Phillip John Smith used his time behind bars to gain university qualifications and run a business - making the money he used to flee New Zealand.
Smith - who was caught in Brazil early this morning NZ time - used his birth name, Philip Traynor, to run a company that sold Chinese electronics.
He used the same name to gain university qualifications in accounting and finance. The same name appeared on the passport he used to flee the country.
Traynor was 80 per cent shareholder in WSE Marketing Ltd when it was first registered with the Companies Office in 2008.
David Edlin, a 53-year-old Hawkes Bay man, described as a friend Smith met before he went to prison, held the remaining 20 per cent.
There is no suggestion Mr Edlin was involved in Smith's absconding.
The company was struck off last November, a year after its last annual return was filed by Traynor, and more than two years after it was revealed that the business was being run from behind bars.
Corrections ordered a review in 2011 after it was discovered there were no laws preventing Traynor, an inmate at Paremoremo Prison, from conducting the activities, the media reported at the time.
He was importing products from Hong Kong with Mr Edlin, and his role was supplying advice and accountancy support by phone, mail and via face-to-face prison visits.
It was those business activities that earned Smith the funds to flee NZ, and with which he was paying just $50 a week towards the tens of thousands of dollars he owed as reparation to his victims.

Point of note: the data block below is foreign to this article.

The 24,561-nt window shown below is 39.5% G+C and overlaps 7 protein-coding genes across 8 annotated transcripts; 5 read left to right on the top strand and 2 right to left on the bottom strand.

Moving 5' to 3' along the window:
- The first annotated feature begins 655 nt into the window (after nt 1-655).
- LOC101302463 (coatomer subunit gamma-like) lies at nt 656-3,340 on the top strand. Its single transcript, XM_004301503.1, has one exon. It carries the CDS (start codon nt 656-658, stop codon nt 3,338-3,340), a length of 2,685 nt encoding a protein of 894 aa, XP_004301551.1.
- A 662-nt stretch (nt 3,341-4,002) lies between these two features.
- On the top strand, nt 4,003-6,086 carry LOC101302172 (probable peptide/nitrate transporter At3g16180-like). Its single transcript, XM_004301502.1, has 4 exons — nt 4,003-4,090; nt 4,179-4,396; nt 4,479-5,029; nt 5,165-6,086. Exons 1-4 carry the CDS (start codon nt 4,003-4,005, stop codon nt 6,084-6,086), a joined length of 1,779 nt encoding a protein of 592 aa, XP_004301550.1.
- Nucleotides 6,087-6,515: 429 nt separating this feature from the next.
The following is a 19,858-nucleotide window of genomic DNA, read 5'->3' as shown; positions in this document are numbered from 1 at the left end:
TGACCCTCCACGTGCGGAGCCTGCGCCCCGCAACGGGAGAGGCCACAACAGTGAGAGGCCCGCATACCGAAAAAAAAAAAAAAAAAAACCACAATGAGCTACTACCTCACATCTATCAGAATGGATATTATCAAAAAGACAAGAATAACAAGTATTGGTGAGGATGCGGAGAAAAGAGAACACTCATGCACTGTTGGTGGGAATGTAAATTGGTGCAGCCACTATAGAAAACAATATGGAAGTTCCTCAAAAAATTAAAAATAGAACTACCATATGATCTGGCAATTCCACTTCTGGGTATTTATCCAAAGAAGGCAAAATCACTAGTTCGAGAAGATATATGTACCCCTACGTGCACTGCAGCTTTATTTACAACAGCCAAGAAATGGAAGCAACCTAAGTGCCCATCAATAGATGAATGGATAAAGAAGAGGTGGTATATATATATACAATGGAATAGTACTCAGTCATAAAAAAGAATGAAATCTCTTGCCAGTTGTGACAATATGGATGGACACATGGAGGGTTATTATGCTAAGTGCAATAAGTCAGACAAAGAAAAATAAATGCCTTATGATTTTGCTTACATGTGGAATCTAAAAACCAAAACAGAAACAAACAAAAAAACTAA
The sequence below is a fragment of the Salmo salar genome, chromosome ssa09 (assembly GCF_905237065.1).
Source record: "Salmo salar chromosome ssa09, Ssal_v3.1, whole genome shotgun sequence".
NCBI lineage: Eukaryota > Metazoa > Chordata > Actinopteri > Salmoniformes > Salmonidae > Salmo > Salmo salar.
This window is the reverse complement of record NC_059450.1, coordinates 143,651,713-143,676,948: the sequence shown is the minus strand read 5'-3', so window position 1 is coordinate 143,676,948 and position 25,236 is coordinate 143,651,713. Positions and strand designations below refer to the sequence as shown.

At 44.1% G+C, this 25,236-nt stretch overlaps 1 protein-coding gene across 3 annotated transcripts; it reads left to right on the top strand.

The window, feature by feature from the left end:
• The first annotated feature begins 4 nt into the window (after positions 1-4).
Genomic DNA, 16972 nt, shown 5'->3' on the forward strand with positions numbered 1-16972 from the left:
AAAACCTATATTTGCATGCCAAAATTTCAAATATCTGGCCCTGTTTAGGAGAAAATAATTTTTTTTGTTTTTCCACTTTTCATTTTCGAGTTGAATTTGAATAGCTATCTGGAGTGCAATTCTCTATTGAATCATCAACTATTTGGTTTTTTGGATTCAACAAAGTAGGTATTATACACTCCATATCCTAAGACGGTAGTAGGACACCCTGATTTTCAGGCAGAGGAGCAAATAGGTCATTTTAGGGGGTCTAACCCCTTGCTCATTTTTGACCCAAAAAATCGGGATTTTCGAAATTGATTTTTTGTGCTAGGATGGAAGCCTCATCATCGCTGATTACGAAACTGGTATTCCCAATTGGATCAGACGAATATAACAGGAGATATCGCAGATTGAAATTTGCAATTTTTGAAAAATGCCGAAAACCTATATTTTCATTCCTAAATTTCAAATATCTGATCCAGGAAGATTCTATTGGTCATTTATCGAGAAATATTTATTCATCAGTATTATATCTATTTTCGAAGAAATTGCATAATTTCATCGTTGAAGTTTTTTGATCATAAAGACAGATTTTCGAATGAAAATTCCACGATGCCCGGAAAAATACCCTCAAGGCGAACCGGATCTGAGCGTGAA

When the company was registered, both men used the same Hastings address that Mr Edlin currently owns.
As a result of Corrections' review into Smith's activities, prisoners can conduct only "approved" business activities. His were not approved when the new rules were adopted.
E-detection big challenge
A forensic computer analyst says it would be hard to track down fugitive murderer Phillip John Smith through emails from his South American hideout.
At best, only a rough location could be identified, said New Zealand Forensics director and former police detective Mike Chappell.
"If you were able to get the email and strip the headers off it, then you could get a reasonable proximity just through finding out where the IP [internet protocol] address is. That would be about as close as you could get. Then you could always get hold of the actual ISP [internet service provider] ... They might be able to give you a closer location, but knowing this guy, I would suggest that he's probably doing it from cafes or Wi-Fi hotspots."
Smith's lawyer, Tony Ellis, said the pair had been corresponding via encrypted email.
Mr Chappell said if police were intercepting email correspondence between the two, they would likely need a warrant from a High Court judge.